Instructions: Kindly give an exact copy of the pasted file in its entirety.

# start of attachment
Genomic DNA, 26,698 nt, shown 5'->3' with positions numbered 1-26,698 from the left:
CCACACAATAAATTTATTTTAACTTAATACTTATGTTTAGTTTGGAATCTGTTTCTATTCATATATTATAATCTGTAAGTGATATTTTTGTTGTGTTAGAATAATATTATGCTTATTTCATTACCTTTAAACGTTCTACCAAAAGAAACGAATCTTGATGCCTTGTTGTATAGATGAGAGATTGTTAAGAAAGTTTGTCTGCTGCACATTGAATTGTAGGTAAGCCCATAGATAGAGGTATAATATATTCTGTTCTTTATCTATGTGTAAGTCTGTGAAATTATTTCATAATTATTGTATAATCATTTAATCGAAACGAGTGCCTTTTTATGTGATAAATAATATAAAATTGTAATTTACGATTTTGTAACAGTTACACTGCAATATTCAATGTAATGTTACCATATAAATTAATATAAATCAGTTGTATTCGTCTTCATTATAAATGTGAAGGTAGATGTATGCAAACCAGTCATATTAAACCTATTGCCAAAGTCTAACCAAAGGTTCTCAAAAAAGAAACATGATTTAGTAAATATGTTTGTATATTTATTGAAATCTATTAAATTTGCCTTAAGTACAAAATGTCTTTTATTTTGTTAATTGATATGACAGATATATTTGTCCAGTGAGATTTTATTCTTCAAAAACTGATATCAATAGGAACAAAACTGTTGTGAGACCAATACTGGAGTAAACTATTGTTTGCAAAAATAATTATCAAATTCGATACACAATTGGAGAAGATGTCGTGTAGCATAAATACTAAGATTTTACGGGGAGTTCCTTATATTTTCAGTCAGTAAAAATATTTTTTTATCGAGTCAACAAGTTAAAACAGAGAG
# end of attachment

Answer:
Genomic DNA, 26,698 nt, shown 5'->3' with positions numbered 1-26,698 from the left:
CCACACAATAAATTTATTTTAACTTAATACTTATGTTTAGTTTGGAATCTGTTTCTATTCATATATTATAATCTGTAAGTGATATTTTTGTTGTGTTAGAATAATATTATGCTTATTTCATTACCTTTAAACGTTCTACCAAAAGAAACGAATCTTGATGCCTTGTTGTATAGATGAGAGATTGTTAAGAAAGTTTGTCTGCTGCACATTGAATTGTAGGTAAGCCCATAGATAGAGGTATAATATATTCTGTTCTTTATCTATGTGTAAGTCTGTGAAATTATTTCATAATTATTGTATAATCATTTAATCGAAACGAGTGCCTTTTTATGTGATAAATAATATAAAATTGTAATTTACGATTTTGTAACAGTTACACTGCAATATTCAATGTAATGTTACCATATAAATTAATATAAATCAGTTGTATTCGTCTTCATTATAAATGTGAAGGTAGATGTATGCAAACCAGTCATATTAAACCTATTGCCAAAGTCTAACCAAAGGTTCTCAAAAAAGAAACATGATTTAGTAAATATGTTTGTATATTTATTGAAATCTATTAAATTTGCCTTAAGTACAAAATGTCTTTTATTTTGTTAATTGATATGACAGATATATTTGTCCAGTGAGATTTTATTCTTCAAAAACTGATATCAATAGGAACAAAACTGTTGTGAGACCAATACTGGAGTAAACTATTGTTTGCAAAAATAATTATCAAATTCGATACACAATTGGAGAAGATGTCGTGTAGCATAAATACTAAGATTTTACGGGGAGTTCCTTATATTTTCAGTCAGTAAAAATATTTTTTTATCGAGTCAACAAGTTAAAACAGAGAG